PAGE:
A reduction in Iberian pork preservatives is achieved thanks to a yeast


A reduction in Iberian pork preservatives is achieved thanks to a yeast
Results obtained from the API ZYM biochemical test. The numbers in (a) correspond to the enzymes in (b). (a) Enzymatic activities detected by the API-ZYM assay. (b) Image of API ZYM strips of (I) S. cerevisiae BY4767, (II) D. hansenii CBS767, (III) D. hansenii LRC2. Credit: Food Control (2024). DOI: 10.1016/j.foodcont.2024.110632

In the face of European regulations mandating salt and nitrite reductions in food, a team from the University of Cordoba has tested the potential of a yeast as a natural preservative in Iberian pork loin from the Pedroches Valley. The findings are published in the journal Food Control.

The excessive consumption of nitrites is linked to negative health effects. Hence, a new European regulation limits their amounts in different foods. One of them is Iberian pork loin, which has traditionally used nitrites and salt as preservatives. By reducing these elements, will it be possible to continue enjoying this product’s properties? Yes, there is an alternative and it is in the pork loin itself.

A decade ago, a team in the University of Cordoba’s Microbiology Area, led by Professor José Ramos, isolated a collection of yeasts that developed inside the loin during its . They found that these microorganisms impacted the characteristics of the final product.

Now, one of the strains of that family, Debaryomyces hansenii LRC2, stands as an alternative to maintain the properties of Iberian pork loin through nitrite and salt reduction.

“We have seen that, through the application of this yeast, we can prevent other unwanted microbes from appearing,” explained Ramos, confirming that this yeast results in enhanced food safety for the pork loin, and longer shelf lives.

This strain’s potential was evaluated in the laboratory by means of a volatile compound inhibition assay. These are responsible for the pork loin’s aroma, but they are also capable of inhibiting fungi that can harm the product.

“In that phase we tested the yeast with a fungus, face to face, without them touching, and the fungus grew less. We saw that, without touching it, the inhibition of the fungus occurred,” explained the first author of the work, Helena Chacón.

This protection of the yeast was verified in the final product, which was then inoculated with a battery of Iberian pork loins from the Navalpedroche company, located in the Valle de los Pedroches, a valley recognized for the quality of its meat products. “In this process, as it is industrial work, the ISO standards for food quality and microbiology were observed,” noted researcher Francisco J. Ruiz.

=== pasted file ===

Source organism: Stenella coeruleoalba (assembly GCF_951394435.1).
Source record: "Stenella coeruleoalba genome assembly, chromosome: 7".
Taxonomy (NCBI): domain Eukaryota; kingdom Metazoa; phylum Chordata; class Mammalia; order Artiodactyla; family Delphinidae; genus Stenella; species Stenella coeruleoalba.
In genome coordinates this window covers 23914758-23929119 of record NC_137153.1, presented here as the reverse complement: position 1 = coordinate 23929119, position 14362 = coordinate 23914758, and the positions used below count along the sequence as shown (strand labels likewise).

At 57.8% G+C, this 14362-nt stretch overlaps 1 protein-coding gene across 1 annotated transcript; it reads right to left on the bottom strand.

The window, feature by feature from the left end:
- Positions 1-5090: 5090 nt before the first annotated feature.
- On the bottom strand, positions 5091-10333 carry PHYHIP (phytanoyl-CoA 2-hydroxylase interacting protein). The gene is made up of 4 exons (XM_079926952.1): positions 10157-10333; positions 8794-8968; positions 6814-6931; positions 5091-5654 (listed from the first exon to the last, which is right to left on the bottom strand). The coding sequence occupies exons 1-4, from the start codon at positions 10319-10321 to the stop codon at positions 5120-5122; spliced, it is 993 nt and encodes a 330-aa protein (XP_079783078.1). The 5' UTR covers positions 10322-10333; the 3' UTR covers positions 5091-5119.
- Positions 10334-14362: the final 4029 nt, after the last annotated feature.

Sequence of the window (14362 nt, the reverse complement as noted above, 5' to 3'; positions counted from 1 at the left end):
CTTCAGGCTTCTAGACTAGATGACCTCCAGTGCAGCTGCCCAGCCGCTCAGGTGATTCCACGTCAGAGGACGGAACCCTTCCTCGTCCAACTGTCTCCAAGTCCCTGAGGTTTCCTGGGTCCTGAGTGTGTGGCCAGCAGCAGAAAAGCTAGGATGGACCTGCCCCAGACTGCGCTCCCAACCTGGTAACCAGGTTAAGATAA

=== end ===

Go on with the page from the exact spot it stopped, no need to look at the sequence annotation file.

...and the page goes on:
According to the researcher, “Using this yeast, in particular, allowed us to lower the levels of and salt, and maintain food safety and the characteristics of the Iberian pork loin. At the flavor level, however, we did not fully meet the market’s needs. “

It is true that the crux of the matter is the product’s taste. Although the specialized panelists and regular consumers who tried the Iberian pork loin with fewer preservatives and inoculated with the yeast reported that “it was good,” the scores they gave it were lower.

Thus, having managed to preserve the pork loin’s characteristics, and increased its , as well as having adapted it to European standards by lowering its nitrites and salt, the pending task is to improve the taste. To do this, the team is working with other complementary strains to maintain 100% of the Iberian loin’s flavor.

This work was carried out by a multidisciplinary team with staff from the departments of Agricultural Chemistry, Edaphology and Microbiology; Bromatology, Analytical and Statistical Chemistry, Econometrics, Operations Research, Business Organization and Applied Economics.

More information:
Helena Chacón-Navarrete et al, The antimycotic potential of Debaryomyces hansenii LRC2 on Iberian Pork Loins with low concentration preservatives, Food Control (2024). DOI: 10.1016/j.foodcont.2024.110632

Citation:
A reduction in Iberian pork preservatives is achieved thanks to a yeast (2024, July 9)
retrieved 10 July 2024
from https://phys.org/news/2024-07-reduction-iberian-pork-yeast.html

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